A 1962 Fire Island beach house has been gently transported into the 21st century with a thorough renovation and addition. Architect Don Page's lithe, one-storey design was saddled with a lower-level apartment addition in the 1980's. Rawlins Design reconfigured the ground floor and stained the exterior black, allowing the original building to once again hover over the landscape. A covered entry porch was glassed in, connecting the two levels of the home and opening up the formerly blank facade to the public boardwalk, in a nod to Fire Island's voyeuristic brand of modernism. The expanded Foyer improves upon the cramped dimensions of the original.
The upper floor plan was preserved, while problems with its original details were addressed. A cumbersome brick hearth and wood stove are replaced by a floating, energy-efficient ethanol fireplace. New furniture, flooring, artwork, and integrated up-lighting liberate the formerly dark and cramped spaces. Porcelain walls, integrated appliances, and stone slabs elevate a simple galley into a chef's kitchen. A similar streamlining carries through to the bathrooms.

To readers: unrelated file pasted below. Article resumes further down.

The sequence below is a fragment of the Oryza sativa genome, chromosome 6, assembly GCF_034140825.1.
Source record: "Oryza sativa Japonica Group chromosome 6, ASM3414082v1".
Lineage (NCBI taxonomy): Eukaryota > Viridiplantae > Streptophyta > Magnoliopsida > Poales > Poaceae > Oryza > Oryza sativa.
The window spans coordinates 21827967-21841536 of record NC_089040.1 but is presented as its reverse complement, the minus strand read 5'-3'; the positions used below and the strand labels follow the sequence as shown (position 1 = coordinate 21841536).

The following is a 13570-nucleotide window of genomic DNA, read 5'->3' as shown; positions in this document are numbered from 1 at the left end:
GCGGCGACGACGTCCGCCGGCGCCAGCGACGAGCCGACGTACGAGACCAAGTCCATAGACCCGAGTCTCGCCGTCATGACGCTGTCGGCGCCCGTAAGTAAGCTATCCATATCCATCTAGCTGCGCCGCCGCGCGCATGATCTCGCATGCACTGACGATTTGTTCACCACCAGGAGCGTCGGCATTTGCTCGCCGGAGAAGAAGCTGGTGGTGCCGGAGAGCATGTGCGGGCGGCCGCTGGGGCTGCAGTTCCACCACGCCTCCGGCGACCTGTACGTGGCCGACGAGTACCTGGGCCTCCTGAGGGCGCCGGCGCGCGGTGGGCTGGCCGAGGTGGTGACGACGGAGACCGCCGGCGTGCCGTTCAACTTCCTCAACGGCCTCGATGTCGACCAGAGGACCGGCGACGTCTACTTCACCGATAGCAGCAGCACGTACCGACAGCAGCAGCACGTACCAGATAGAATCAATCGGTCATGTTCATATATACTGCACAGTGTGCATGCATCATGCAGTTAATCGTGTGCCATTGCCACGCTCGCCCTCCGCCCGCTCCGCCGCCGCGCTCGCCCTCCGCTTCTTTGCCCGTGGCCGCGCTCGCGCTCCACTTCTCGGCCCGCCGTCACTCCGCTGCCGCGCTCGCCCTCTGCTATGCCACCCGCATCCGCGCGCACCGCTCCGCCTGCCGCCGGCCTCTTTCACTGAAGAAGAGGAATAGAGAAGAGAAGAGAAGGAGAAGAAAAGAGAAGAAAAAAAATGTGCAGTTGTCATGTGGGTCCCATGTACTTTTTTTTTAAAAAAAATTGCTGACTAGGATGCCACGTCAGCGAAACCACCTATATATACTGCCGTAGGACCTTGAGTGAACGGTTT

A completely reconfigured lower floor joins two bedrooms, a bathroom, and a kitchenette to the original dwelling. The stair that joins them attends to its sculptural potential within the parameters of a modest budget.
In the back yard, the vintage cascading steps inspired new tiered walls that provide gradations of privacy across the site. Steps lead down to a shower enclosure with a frosted glass corner.
This project was featured in Interior Design's special "Homes" Issue.